Monday, November 27, 2017

Dominions 5: Warriors of the Faith Gameplay Review

I'm playing Dominions 5: Warriors of the Faith, a turn-based strategy game by Illwinter Game Design.



The venerable series returns with upgrades in several areas. First, bless effects are available when setting up your pretender god. The random map generator has been improved, and the graphics for the map and interface are much clearer, upgraded for higher-resolution displays. Recruitment points are now required for obtaining units (in addition to money and resources). The non-interactive combat is now “real-time”, where simultaneous actions (like moving and shooting) can occur at the same time. The fantastic core gameplay remains: choose one of the many nations, design your pretender god, expand by attacking surrounding provinces containing magic sites, defend new territories with a garrison to keep unrest low, build forts to collect nearby resources, spread dominion with temples and preaching, construct labs to research new spells, cast local and global rituals, recruit new units and hire mercenaries, set up army formations and battle orders, equip leaders with magical items, watch automated battles, and try to survive against the very capable AI. Much like its predecessor, Dominions 5 is more like an incremental upgrade, but overall it is a fantastic, feature-filled strategy game.

Wednesday, November 15, 2017

American Truck Simulator: New Mexico Gameplay Review

I'm playing American Truck Simulator: New Mexico, a driving and management simulation by SCS Software.



The first paid expansion for the game, the game now includes an entire new state to drive through, including very accurate expressway interchanges and a variety of truck stops. In addition, there are new roadside events (construction, wrecks, cops pulling people over) to gawk at during a drive through the Land of Enchantment. New Mexico in American Truck Simulation has a high level of detail and expands the game well.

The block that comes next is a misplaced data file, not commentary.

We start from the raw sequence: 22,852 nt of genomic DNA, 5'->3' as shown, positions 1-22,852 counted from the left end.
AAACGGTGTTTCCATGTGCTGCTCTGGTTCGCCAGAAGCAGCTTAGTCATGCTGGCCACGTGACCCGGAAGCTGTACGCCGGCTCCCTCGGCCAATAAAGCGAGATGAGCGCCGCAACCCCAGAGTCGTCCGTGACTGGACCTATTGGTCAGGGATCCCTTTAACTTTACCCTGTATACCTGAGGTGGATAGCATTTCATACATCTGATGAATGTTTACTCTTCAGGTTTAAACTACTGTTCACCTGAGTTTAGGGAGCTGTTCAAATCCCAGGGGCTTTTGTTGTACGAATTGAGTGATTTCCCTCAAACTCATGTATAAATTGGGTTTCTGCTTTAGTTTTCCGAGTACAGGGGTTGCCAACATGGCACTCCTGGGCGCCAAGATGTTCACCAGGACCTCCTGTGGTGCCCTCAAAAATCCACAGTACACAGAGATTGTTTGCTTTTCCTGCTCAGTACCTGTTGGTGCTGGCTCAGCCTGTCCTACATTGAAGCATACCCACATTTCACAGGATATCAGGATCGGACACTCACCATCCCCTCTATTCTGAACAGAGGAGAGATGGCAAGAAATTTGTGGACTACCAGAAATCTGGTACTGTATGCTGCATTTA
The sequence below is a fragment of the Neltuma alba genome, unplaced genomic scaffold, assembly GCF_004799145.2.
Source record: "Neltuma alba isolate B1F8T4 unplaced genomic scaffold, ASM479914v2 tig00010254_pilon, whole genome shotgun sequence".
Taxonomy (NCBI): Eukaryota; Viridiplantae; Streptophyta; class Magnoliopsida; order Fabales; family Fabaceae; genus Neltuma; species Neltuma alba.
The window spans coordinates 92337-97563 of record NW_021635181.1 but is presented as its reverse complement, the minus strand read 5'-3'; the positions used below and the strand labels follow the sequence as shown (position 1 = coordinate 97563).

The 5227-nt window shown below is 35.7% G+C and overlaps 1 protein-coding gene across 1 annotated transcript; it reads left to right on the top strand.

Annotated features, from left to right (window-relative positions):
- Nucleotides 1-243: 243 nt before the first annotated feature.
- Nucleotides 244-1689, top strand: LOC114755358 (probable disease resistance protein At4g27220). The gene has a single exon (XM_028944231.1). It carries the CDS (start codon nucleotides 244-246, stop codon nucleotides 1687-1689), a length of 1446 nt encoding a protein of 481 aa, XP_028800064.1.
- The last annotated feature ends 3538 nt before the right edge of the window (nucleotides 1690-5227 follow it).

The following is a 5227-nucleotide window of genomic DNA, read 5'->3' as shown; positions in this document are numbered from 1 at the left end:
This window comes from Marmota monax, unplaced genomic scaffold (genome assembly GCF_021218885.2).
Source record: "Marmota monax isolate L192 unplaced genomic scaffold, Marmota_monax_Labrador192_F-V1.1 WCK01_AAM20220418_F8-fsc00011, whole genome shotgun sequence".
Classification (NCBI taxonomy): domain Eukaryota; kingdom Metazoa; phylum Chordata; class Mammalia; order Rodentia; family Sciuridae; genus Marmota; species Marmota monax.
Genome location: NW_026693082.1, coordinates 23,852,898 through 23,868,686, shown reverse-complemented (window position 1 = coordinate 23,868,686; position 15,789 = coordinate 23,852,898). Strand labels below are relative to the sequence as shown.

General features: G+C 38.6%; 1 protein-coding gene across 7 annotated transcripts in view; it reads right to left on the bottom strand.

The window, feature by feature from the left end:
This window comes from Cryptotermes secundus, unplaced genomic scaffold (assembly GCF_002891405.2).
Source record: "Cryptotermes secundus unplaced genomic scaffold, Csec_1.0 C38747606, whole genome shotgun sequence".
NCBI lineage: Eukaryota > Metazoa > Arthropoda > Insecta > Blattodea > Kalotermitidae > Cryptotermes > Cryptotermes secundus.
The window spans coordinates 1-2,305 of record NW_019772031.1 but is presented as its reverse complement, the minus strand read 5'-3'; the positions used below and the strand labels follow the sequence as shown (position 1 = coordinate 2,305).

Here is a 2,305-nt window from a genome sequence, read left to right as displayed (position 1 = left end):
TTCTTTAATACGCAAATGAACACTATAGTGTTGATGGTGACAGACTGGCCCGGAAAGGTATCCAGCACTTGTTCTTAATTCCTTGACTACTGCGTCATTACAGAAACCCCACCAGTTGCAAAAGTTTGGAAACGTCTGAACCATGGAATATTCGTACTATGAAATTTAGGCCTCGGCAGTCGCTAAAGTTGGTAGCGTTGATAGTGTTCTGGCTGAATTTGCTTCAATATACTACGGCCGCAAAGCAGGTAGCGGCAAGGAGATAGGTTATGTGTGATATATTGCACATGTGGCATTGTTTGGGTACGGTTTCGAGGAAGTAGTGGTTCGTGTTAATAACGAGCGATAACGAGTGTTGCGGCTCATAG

Tuesday, November 07, 2017

Mare Nostrvm Gameplay Review

I'm playing Mare Nostrvm, a turn-based naval strategy game by Turnopia and Slitherine.



The game features twenty-four historic battles scattered across nine campaigns; victory is (thankfully) not required in order to advance to the next mission. Skirmish battles are also available against the AI, and online multiplayer utilizes Slitherine’s PBEM system. The interface badly needs a “next unit” button to find ships that can be issued orders in large, chaotic battles. Fourteen ship types can be equipped with a variety of weapons for firing upon and boarding the enemy. Ships must be near their commander to receive orders, requiring some organization during each conflict. Movement orders are placed on the map, along with choosing to ram or grapple and board the enemy ships (the decision of which should be based on the attributes and orientations of the ships involved). Ships will automatically fire on nearby enemies. The AI is skilled at the game, providing a competent opponent. Though repetitive and lacking some interface features, Mare Nostrvm is effective at displaying the chaos of ancient naval battles.

Wednesday, November 01, 2017

Command: Shifting Sands Gameplay Review

I'm playing Command: Shifting Sands, a real-time military strategy game by Warfare Sims and Slitherine.



The game functions as either an expansion to the original game that was released in 2013 or a standalone title, albeit without the ability to use the editor or enjoy the plentiful scenarios from Steam Workshop. Shifting Sands includes 17 scenarios of varying difficulties and complexities set in the Middle East, most of which are well designed with variety and surprises, and crafted a notch above the typical user-made mission. Command: Shifting Sands serves as a good introduction to the game mechanics of the series if you don’t feel like spending the exorbitant price on the entire game (though you probably should anyway).